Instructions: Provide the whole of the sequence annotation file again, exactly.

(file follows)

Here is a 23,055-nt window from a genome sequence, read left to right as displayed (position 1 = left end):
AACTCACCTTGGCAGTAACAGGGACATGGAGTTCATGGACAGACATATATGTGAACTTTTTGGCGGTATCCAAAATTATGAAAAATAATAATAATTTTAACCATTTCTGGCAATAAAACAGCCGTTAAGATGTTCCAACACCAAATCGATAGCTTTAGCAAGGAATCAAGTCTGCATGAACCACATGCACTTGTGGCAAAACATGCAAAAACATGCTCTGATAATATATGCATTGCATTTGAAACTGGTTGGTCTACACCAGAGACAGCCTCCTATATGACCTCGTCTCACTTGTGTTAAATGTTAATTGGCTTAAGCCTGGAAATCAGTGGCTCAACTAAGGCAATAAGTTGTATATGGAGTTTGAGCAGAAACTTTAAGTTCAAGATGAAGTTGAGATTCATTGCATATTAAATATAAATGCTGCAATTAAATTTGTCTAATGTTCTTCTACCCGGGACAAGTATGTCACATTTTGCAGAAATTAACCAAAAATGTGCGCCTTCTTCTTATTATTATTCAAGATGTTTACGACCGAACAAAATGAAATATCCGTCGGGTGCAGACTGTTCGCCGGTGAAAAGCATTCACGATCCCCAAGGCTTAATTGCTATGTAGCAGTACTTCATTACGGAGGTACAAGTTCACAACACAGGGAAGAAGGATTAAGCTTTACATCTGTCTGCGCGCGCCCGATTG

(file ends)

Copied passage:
Here is a 23,055-nt window from a genome sequence, read left to right as displayed (position 1 = left end):
AACTCACCTTGGCAGTAACAGGGACATGGAGTTCATGGACAGACATATATGTGAACTTTTTGGCGGTATCCAAAATTATGAAAAATAATAATAATTTTAACCATTTCTGGCAATAAAACAGCCGTTAAGATGTTCCAACACCAAATCGATAGCTTTAGCAAGGAATCAAGTCTGCATGAACCACATGCACTTGTGGCAAAACATGCAAAAACATGCTCTGATAATATATGCATTGCATTTGAAACTGGTTGGTCTACACCAGAGACAGCCTCCTATATGACCTCGTCTCACTTGTGTTAAATGTTAATTGGCTTAAGCCTGGAAATCAGTGGCTCAACTAAGGCAATAAGTTGTATATGGAGTTTGAGCAGAAACTTTAAGTTCAAGATGAAGTTGAGATTCATTGCATATTAAATATAAATGCTGCAATTAAATTTGTCTAATGTTCTTCTACCCGGGACAAGTATGTCACATTTTGCAGAAATTAACCAAAAATGTGCGCCTTCTTCTTATTATTATTCAAGATGTTTACGACCGAACAAAATGAAATATCCGTCGGGTGCAGACTGTTCGCCGGTGAAAAGCATTCACGATCCCCAAGGCTTAATTGCTATGTAGCAGTACTTCATTACGGAGGTACAAGTTCACAACACAGGGAAGAAGGATTAAGCTTTACATCTGTCTGCGCGCGCCCGATTG